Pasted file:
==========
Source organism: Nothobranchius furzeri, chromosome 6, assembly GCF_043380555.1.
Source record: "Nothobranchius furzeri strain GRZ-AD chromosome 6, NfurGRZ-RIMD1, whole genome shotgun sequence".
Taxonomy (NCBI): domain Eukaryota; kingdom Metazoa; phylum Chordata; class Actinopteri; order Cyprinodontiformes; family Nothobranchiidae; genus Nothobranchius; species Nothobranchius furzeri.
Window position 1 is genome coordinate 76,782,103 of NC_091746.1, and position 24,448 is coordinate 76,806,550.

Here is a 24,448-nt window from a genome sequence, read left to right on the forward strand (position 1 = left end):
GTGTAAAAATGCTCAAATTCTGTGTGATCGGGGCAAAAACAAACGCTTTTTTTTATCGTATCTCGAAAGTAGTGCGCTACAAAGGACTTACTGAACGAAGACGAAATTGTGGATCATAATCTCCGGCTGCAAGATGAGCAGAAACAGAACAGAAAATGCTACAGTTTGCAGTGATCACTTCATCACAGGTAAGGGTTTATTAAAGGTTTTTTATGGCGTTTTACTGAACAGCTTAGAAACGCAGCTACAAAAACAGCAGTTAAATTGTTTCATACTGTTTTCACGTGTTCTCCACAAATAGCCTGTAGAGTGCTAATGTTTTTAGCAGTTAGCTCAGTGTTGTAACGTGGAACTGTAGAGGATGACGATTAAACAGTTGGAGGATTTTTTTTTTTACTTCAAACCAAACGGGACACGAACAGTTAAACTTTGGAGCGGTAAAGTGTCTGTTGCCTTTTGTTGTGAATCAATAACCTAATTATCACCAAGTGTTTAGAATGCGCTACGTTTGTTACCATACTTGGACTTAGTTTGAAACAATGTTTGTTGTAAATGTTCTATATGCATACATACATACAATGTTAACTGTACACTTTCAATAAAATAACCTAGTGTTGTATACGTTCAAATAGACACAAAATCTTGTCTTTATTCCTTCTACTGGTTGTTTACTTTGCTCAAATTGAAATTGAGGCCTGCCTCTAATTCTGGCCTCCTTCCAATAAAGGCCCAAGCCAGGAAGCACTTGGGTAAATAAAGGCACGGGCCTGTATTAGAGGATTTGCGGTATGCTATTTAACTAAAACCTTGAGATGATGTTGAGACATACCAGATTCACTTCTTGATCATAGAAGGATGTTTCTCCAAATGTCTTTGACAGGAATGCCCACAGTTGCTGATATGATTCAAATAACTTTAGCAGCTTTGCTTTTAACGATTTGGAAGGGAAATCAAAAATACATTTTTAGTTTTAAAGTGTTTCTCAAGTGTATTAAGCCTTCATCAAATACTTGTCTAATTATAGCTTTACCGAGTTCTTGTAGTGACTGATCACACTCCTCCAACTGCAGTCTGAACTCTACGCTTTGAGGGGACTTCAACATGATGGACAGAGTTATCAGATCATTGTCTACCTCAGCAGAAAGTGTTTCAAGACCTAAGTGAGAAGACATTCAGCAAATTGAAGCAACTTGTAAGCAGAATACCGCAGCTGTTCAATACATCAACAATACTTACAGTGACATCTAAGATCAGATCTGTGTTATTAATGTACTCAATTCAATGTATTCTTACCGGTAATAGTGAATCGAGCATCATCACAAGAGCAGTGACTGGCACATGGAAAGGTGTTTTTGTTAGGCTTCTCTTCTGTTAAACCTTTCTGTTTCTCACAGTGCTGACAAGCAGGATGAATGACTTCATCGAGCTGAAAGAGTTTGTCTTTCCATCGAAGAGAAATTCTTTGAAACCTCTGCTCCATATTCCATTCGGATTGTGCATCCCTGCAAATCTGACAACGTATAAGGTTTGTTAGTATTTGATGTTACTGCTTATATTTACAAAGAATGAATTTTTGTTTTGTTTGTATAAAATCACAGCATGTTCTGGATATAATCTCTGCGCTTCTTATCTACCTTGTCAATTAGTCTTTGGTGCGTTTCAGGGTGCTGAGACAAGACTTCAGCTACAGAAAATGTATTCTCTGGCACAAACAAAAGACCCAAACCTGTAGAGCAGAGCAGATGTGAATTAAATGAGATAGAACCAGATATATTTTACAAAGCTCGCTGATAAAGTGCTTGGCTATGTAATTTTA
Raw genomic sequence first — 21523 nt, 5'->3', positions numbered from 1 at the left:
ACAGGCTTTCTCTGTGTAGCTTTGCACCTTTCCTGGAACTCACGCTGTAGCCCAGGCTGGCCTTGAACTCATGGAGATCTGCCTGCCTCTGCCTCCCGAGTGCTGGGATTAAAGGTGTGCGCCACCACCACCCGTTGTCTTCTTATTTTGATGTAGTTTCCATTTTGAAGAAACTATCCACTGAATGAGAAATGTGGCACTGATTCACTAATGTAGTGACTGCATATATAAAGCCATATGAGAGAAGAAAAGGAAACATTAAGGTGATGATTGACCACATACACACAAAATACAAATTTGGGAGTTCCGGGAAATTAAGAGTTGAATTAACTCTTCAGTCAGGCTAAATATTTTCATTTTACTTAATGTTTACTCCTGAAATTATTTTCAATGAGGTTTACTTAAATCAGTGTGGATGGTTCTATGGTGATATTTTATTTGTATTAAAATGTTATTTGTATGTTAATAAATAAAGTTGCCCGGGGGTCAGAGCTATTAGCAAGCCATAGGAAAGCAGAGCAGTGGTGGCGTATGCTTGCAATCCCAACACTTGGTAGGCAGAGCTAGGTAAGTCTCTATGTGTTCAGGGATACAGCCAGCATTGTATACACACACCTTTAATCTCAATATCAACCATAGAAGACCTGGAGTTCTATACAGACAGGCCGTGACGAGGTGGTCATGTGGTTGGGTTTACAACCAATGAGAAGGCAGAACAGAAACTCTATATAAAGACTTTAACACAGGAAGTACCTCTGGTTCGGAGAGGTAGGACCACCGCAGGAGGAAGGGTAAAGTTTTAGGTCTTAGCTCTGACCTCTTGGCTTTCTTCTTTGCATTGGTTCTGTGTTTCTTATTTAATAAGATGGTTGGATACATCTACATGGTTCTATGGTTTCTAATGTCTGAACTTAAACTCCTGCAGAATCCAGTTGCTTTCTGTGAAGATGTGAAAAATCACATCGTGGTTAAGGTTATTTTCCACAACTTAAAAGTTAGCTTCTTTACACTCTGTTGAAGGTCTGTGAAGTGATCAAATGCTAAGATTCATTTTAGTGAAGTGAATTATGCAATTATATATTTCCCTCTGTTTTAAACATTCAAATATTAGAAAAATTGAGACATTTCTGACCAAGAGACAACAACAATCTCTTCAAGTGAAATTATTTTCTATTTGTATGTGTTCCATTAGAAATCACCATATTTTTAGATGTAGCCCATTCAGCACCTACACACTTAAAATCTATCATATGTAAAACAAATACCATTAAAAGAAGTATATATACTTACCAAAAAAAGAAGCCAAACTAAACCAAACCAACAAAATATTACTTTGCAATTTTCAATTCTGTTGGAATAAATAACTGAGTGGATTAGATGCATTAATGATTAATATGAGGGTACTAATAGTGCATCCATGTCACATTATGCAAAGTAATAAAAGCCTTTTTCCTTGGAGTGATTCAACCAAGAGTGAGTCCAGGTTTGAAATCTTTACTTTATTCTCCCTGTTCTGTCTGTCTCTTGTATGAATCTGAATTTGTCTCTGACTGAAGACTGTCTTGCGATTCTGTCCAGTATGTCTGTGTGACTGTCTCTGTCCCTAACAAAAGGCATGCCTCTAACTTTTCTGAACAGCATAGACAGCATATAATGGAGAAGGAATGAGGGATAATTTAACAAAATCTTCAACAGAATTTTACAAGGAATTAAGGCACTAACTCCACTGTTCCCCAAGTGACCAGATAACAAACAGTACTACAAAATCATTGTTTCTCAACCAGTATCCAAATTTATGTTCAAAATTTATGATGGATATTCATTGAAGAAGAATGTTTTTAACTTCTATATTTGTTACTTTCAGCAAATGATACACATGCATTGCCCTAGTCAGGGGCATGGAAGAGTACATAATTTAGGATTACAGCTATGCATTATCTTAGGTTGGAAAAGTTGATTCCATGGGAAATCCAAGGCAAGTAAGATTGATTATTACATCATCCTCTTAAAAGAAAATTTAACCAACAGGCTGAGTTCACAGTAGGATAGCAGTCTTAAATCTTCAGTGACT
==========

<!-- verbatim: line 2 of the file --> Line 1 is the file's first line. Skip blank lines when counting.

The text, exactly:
Source record: "Nothobranchius furzeri strain GRZ-AD chromosome 6, NfurGRZ-RIMD1, whole genome shotgun sequence".